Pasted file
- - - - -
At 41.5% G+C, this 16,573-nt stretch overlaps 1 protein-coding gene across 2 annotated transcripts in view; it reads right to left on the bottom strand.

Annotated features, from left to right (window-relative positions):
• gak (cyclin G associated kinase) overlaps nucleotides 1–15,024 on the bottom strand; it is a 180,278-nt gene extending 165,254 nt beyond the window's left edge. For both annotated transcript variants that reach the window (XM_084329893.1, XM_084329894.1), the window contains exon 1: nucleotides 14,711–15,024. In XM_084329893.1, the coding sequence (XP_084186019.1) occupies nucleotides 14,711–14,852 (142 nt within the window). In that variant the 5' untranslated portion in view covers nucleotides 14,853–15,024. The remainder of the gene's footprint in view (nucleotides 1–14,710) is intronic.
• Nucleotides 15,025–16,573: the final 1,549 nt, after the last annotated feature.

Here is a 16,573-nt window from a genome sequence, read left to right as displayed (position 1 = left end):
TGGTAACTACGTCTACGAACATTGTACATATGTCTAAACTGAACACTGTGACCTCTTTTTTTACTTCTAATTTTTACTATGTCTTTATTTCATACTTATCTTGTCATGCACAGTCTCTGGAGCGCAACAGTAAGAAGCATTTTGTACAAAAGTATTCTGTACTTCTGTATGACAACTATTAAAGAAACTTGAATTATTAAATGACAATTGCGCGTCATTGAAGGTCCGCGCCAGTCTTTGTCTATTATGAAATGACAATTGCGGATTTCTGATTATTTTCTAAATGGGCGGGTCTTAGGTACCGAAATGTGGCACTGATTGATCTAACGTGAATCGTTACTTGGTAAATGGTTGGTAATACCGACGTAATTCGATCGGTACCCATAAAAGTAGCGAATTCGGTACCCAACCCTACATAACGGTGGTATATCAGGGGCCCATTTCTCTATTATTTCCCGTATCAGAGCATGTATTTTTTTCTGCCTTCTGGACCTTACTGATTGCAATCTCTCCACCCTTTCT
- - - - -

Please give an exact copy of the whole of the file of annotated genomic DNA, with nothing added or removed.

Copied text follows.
At 41.5% G+C, this 16,573-nt stretch overlaps 1 protein-coding gene across 2 annotated transcripts in view; it reads right to left on the bottom strand.

Annotated features, from left to right (window-relative positions):
• gak (cyclin G associated kinase) overlaps nucleotides 1–15,024 on the bottom strand; it is a 180,278-nt gene extending 165,254 nt beyond the window's left edge. For both annotated transcript variants that reach the window (XM_084329893.1, XM_084329894.1), the window contains exon 1: nucleotides 14,711–15,024. In XM_084329893.1, the coding sequence (XP_084186019.1) occupies nucleotides 14,711–14,852 (142 nt within the window). In that variant the 5' untranslated portion in view covers nucleotides 14,853–15,024. The remainder of the gene's footprint in view (nucleotides 1–14,710) is intronic.
• Nucleotides 15,025–16,573: the final 1,549 nt, after the last annotated feature.

Here is a 16,573-nt window from a genome sequence, read left to right as displayed (position 1 = left end):
TGGTAACTACGTCTACGAACATTGTACATATGTCTAAACTGAACACTGTGACCTCTTTTTTTACTTCTAATTTTTACTATGTCTTTATTTCATACTTATCTTGTCATGCACAGTCTCTGGAGCGCAACAGTAAGAAGCATTTTGTACAAAAGTATTCTGTACTTCTGTATGACAACTATTAAAGAAACTTGAATTATTAAATGACAATTGCGCGTCATTGAAGGTCCGCGCCAGTCTTTGTCTATTATGAAATGACAATTGCGGATTTCTGATTATTTTCTAAATGGGCGGGTCTTAGGTACCGAAATGTGGCACTGATTGATCTAACGTGAATCGTTACTTGGTAAATGGTTGGTAATACCGACGTAATTCGATCGGTACCCATAAAAGTAGCGAATTCGGTACCCAACCCTACATAACGGTGGTATATCAGGGGCCCATTTCTCTATTATTTCCCGTATCAGAGCATGTATTTTTTTCTGCCTTCTGGACCTTACTGATTGCAATCTCTCCACCCTTTCT